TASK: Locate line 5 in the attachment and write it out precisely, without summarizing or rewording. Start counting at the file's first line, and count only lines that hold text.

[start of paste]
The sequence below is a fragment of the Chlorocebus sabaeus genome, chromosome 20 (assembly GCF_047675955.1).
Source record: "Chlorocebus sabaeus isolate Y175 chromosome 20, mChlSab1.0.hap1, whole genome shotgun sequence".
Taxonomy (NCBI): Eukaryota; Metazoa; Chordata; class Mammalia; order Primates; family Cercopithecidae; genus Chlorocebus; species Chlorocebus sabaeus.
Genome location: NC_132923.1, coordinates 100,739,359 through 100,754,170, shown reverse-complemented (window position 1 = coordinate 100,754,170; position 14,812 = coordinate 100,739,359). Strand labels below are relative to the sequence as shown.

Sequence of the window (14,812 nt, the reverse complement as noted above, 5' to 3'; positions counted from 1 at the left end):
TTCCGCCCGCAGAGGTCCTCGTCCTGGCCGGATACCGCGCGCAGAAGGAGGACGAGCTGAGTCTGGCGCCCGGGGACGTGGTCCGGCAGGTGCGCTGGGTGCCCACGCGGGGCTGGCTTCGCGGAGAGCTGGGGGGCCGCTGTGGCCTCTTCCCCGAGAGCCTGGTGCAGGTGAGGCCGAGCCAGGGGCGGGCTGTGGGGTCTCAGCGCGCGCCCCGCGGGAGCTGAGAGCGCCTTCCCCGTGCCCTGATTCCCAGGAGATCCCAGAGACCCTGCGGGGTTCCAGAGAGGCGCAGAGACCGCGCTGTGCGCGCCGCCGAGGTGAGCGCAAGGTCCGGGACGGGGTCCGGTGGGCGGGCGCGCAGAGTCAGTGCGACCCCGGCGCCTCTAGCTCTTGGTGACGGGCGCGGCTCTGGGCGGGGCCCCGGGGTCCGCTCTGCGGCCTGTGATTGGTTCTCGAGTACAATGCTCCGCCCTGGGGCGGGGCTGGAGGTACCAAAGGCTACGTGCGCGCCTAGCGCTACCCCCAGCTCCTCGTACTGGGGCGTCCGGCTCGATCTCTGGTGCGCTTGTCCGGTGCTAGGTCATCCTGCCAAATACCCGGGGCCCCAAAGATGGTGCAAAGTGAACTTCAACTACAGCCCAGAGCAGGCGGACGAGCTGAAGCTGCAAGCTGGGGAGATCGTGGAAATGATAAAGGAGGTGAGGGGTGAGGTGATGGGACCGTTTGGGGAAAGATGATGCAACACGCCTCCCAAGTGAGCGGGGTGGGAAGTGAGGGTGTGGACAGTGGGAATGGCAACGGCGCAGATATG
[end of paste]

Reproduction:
Sequence of the window (14,812 nt, the reverse complement as noted above, 5' to 3'; positions counted from 1 at the left end):